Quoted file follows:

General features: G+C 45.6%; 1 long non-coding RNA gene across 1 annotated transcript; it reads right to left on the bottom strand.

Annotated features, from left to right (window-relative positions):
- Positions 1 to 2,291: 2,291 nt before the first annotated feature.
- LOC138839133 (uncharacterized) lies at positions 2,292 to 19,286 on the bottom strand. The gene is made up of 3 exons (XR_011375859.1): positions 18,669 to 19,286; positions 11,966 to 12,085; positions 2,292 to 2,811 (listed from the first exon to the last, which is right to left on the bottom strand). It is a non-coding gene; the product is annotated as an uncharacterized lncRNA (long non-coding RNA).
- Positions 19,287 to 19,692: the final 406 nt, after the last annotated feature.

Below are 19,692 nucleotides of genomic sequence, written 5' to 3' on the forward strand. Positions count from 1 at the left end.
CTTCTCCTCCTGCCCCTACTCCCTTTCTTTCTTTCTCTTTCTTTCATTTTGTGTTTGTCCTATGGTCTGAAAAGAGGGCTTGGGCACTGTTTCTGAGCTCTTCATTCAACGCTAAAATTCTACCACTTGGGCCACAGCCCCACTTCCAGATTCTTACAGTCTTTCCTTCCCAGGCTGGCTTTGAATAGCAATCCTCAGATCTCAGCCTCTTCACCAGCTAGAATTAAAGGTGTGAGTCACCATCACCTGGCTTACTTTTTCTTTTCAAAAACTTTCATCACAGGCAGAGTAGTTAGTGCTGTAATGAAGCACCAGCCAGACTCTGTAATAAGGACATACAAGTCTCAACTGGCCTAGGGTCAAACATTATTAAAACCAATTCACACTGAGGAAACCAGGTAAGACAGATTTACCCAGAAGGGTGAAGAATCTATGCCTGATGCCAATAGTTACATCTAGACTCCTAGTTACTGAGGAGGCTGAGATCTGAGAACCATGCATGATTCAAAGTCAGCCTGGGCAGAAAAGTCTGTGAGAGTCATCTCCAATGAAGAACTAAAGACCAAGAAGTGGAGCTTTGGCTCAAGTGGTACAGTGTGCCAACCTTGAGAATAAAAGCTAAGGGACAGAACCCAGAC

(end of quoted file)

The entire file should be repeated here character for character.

General features: G+C 45.6%; 1 long non-coding RNA gene across 1 annotated transcript; it reads right to left on the bottom strand.

Annotated features, from left to right (window-relative positions):
- Positions 1 to 2,291: 2,291 nt before the first annotated feature.
- LOC138839133 (uncharacterized) lies at positions 2,292 to 19,286 on the bottom strand. The gene is made up of 3 exons (XR_011375859.1): positions 18,669 to 19,286; positions 11,966 to 12,085; positions 2,292 to 2,811 (listed from the first exon to the last, which is right to left on the bottom strand). It is a non-coding gene; the product is annotated as an uncharacterized lncRNA (long non-coding RNA).
- Positions 19,287 to 19,692: the final 406 nt, after the last annotated feature.

Below are 19,692 nucleotides of genomic sequence, written 5' to 3' on the forward strand. Positions count from 1 at the left end.
CTTCTCCTCCTGCCCCTACTCCCTTTCTTTCTTTCTCTTTCTTTCATTTTGTGTTTGTCCTATGGTCTGAAAAGAGGGCTTGGGCACTGTTTCTGAGCTCTTCATTCAACGCTAAAATTCTACCACTTGGGCCACAGCCCCACTTCCAGATTCTTACAGTCTTTCCTTCCCAGGCTGGCTTTGAATAGCAATCCTCAGATCTCAGCCTCTTCACCAGCTAGAATTAAAGGTGTGAGTCACCATCACCTGGCTTACTTTTTCTTTTCAAAAACTTTCATCACAGGCAGAGTAGTTAGTGCTGTAATGAAGCACCAGCCAGACTCTGTAATAAGGACATACAAGTCTCAACTGGCCTAGGGTCAAACATTATTAAAACCAATTCACACTGAGGAAACCAGGTAAGACAGATTTACCCAGAAGGGTGAAGAATCTATGCCTGATGCCAATAGTTACATCTAGACTCCTAGTTACTGAGGAGGCTGAGATCTGAGAACCATGCATGATTCAAAGTCAGCCTGGGCAGAAAAGTCTGTGAGAGTCATCTCCAATGAAGAACTAAAGACCAAGAAGTGGAGCTTTGGCTCAAGTGGTACAGTGTGCCAACCTTGAGAATAAAAGCTAAGGGACAGAACCCAGAC